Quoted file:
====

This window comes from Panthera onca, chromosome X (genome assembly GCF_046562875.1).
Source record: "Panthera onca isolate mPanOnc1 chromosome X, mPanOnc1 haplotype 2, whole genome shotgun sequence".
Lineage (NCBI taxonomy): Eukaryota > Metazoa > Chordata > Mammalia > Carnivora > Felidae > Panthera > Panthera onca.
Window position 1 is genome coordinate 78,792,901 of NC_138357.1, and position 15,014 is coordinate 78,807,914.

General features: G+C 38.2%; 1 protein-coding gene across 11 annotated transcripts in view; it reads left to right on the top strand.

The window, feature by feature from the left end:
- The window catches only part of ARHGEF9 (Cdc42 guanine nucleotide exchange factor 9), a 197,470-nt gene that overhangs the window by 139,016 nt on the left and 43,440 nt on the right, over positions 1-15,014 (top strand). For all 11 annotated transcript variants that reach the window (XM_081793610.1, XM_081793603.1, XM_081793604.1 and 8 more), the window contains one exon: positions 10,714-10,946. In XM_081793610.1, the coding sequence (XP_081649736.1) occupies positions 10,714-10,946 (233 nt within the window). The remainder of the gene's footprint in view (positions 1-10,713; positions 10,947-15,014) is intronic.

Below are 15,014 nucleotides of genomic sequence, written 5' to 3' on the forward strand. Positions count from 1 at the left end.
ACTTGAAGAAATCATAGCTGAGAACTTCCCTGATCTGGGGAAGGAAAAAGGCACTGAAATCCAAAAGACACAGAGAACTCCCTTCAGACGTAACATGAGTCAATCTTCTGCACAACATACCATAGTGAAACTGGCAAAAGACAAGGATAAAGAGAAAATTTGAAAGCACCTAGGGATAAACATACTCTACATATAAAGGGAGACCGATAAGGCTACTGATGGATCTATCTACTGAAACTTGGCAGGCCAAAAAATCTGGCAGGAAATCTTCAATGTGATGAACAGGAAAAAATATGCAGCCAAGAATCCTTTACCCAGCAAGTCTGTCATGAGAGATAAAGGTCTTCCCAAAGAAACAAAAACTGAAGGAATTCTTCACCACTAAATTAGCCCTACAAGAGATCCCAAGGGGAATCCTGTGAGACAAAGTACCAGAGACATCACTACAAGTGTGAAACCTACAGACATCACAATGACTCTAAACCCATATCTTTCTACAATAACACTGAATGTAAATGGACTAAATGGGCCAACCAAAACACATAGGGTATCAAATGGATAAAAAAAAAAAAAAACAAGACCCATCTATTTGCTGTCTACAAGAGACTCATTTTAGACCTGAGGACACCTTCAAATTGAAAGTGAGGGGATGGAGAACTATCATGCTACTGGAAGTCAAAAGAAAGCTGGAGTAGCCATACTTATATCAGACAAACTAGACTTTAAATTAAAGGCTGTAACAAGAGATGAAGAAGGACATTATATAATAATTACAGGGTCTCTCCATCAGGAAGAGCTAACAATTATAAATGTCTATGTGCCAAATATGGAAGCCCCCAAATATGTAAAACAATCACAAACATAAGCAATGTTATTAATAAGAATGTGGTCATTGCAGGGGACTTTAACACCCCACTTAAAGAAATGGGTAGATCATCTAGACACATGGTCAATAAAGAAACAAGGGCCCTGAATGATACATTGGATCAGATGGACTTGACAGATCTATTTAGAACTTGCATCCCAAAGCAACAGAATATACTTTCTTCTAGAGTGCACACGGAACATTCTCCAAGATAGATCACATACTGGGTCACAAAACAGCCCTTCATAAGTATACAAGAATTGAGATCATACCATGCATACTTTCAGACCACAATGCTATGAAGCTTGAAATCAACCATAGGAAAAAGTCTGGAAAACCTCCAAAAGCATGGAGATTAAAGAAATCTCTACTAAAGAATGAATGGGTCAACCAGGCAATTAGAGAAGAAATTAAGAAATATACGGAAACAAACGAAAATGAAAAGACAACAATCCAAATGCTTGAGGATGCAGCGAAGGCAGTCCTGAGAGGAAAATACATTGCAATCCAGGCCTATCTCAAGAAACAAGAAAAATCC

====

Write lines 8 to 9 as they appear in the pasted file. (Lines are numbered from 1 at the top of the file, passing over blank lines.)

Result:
Below are 15,014 nucleotides of genomic sequence, written 5' to 3' on the forward strand. Positions count from 1 at the left end.
ACTTGAAGAAATCATAGCTGAGAACTTCCCTGATCTGGGGAAGGAAAAAGGCACTGAAATCCAAAAGACACAGAGAACTCCCTTCAGACGTAACATGAGTCAATCTTCTGCACAACATACCATAGTGAAACTGGCAAAAGACAAGGATAAAGAGAAAATTTGAAAGCACCTAGGGATAAACATACTCTACATATAAAGGGAGACCGATAAGGCTACTGATGGATCTATCTACTGAAACTTGGCAGGCCAAAAAATCTGGCAGGAAATCTTCAATGTGATGAACAGGAAAAAATATGCAGCCAAGAATCCTTTACCCAGCAAGTCTGTCATGAGAGATAAAGGTCTTCCCAAAGAAACAAAAACTGAAGGAATTCTTCACCACTAAATTAGCCCTACAAGAGATCCCAAGGGGAATCCTGTGAGACAAAGTACCAGAGACATCACTACAAGTGTGAAACCTACAGACATCACAATGACTCTAAACCCATATCTTTCTACAATAACACTGAATGTAAATGGACTAAATGGGCCAACCAAAACACATAGGGTATCAAATGGATAAAAAAAAAAAAAAACAAGACCCATCTATTTGCTGTCTACAAGAGACTCATTTTAGACCTGAGGACACCTTCAAATTGAAAGTGAGGGGATGGAGAACTATCATGCTACTGGAAGTCAAAAGAAAGCTGGAGTAGCCATACTTATATCAGACAAACTAGACTTTAAATTAAAGGCTGTAACAAGAGATGAAGAAGGACATTATATAATAATTACAGGGTCTCTCCATCAGGAAGAGCTAACAATTATAAATGTCTATGTGCCAAATATGGAAGCCCCCAAATATGTAAAACAATCACAAACATAAGCAATGTTATTAATAAGAATGTGGTCATTGCAGGGGACTTTAACACCCCACTTAAAGAAATGGGTAGATCATCTAGACACATGGTCAATAAAGAAACAAGGGCCCTGAATGATACATTGGATCAGATGGACTTGACAGATCTATTTAGAACTTGCATCCCAAAGCAACAGAATATACTTTCTTCTAGAGTGCACACGGAACATTCTCCAAGATAGATCACATACTGGGTCACAAAACAGCCCTTCATAAGTATACAAGAATTGAGATCATACCATGCATACTTTCAGACCACAATGCTATGAAGCTTGAAATCAACCATAGGAAAAAGTCTGGAAAACCTCCAAAAGCATGGAGATTAAAGAAATCTCTACTAAAGAATGAATGGGTCAACCAGGCAATTAGAGAAGAAATTAAGAAATATACGGAAACAAACGAAAATGAAAAGACAACAATCCAAATGCTTGAGGATGCAGCGAAGGCAGTCCTGAGAGGAAAATACATTGCAATCCAGGCCTATCTCAAGAAACAAGAAAAATCC